1. Negotiating pay for services rendered 
    2. Having the freedom to accept or decline jobs 
    3. Choosing the order or time in which jobs are completed 
    4. Engaging in marketing, advertising, or other business expansion efforts
    5. Making decisions regarding hiring, purchasing materials and equipment, or renting space 

If a worker lacks the opportunity for profit or loss, they are likely an employee. 

  1. Investments by the worker and the employer. This factor examines whether a worker’s investments are capital or entrepreneurial in nature. Costs incurred by a worker to perform their job, like purchasing tools or equipment, are not indicative of entrepreneurial investment and suggest employee status. Conversely, investments supporting an independent business, such as expanding capabilities, reducing costs, or broadening market reach, suggest entrepreneurial investment and independent contractor status.  
  1. Degree of permanence of the work relationship. If the work relationship is indefinite in duration or continuous, the worker is probably an employee. If the work relationship is definite in duration, non-exclusive, project-based, or sporadic because the worker is in business for himself or herself and marketing his or her services or labor to multiple entities, then the worker is probably an independent contractor. 
  1. Nature and degree of control. This factor assesses the level of control the employer exercises over the work and economic aspects of the relationship. Greater control by the employer suggests and employee relationship, while more control by the worker indicates independent contractor status.  Factors include the employer setting the worker’s schedule, supervising work performance, limiting the worker’s ability to work for others, using technological means for supervision, reserving the right to supervise or discipline workers, determining who sets the prices or rates for services provided by the worker, and the marketing of the services or products that the worker provides. 
  1. Extent to which the work performed is an integral part of the employer’s business. This factor evaluates whether the work performed is essential to the employer's business operations. It focuses on the function performed rather than the individual worker. If the service provided is indispensable for the employer's functioning, it favors an employee classification. Conversely, if the work is not crucial to the employer's core business, it leans towards independent contractor status.
  1. Skill and initiative. The skill and initiative factor evaluates whether the worker utilizes specialized skills and demonstrates entrepreneurial initiative in their work. If the worker lacks specialized skills or relies on employer-provided training, it suggests employee status. Conversely, if the worker brings specialized skills and exhibits business-like initiative, they are likely an independent contractor. 
  1. Any Additional Factors. Additional factors may be relevant in determining the status of a worker. These additional factors may indicate whether the worker operates as an independent business entity or is economically reliant on the potential employer for work opportunities.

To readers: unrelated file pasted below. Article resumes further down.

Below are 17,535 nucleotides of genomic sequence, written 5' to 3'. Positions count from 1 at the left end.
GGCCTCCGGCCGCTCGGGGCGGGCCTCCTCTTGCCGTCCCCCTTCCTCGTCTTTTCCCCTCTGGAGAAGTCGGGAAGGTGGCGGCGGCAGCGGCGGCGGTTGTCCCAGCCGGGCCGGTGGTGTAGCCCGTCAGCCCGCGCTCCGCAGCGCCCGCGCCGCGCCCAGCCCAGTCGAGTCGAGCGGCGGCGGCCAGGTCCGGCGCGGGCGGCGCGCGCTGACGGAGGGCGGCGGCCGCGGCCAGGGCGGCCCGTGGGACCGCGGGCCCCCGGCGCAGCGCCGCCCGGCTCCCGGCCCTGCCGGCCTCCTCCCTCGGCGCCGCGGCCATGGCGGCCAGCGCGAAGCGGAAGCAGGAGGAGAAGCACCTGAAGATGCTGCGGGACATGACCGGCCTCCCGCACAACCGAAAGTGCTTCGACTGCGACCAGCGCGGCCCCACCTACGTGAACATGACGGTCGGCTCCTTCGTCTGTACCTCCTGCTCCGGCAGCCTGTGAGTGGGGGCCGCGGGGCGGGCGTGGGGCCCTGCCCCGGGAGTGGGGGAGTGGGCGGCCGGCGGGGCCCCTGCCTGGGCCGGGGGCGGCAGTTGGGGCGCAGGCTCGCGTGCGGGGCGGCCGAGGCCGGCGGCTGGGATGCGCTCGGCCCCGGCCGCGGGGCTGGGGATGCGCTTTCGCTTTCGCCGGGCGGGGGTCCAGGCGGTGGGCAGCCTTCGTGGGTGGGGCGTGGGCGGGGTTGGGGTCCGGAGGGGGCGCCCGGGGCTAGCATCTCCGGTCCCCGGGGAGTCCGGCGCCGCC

Under the new rule, no one factor is dispositive of determining whether a worker is an employee or independent contractor. For example, a landscaper may perform work that does not require specialized skills, but application of the other factors may demonstrate that the landscaper is an independent contractor (e.g. the landscaper may determine the price charged for the work, make decisions affecting opportunity for profit or loss, determine the extent of capital investment, work for many clients, and/or perform work for clients for which landscaping is not integral). 

What does it all mean? 
In announcing the new rule, the DOL said “[i]t is the Department’s obligation to administer and enforce the FLSA to ensure that workers who should be covered under the [FLSA] are properly classified as employees.” Many seem to suggest that this new rule is more employee friendly and makes it easier to classify a worker as an employee than the 2021 IC Rule.

The new rule, however, only affects a worker’s classification under the FLSA. The same standard does not apply to other federal laws, like the Internal Revenue Code. Nevertheless, those standards used in other federal laws may look eerily similar to the standard used here.  

Lastly, the carousel ride may not yet be over. There are already legal challenges to the new rule that might put the DOL’s hopes of ushering in a new period of clarity at risk (See Warren v U.S. Dep’t of Labor, 2:24-cv-00007, N.D. Ga.). 

Consequences of Misclassifying Workers. 
Misclassifying a worker can come with harsh consequences. An employer that misclassifies a worker may be required to pay unpaid wages owed to the employee, civil money penalties, and/or attorneys’ fees associated with litigation. Furthermore, employers may be held criminally and/or civilly liable under other federal and state statues for misclassifying a worker. It is vital that agricultural employers take classification of a worker seriously because all it takes is one disgruntled misclassified worker or workplace injury to a misclassified worker to seriously jeopardize an operation. 

Sources: 
Independent Contractor Status Under the Fair Labor Standard Act, 86 CFR 1168
Employee or Independent Contractor Classification Under the Fair Standards Act, 89 CFR 1638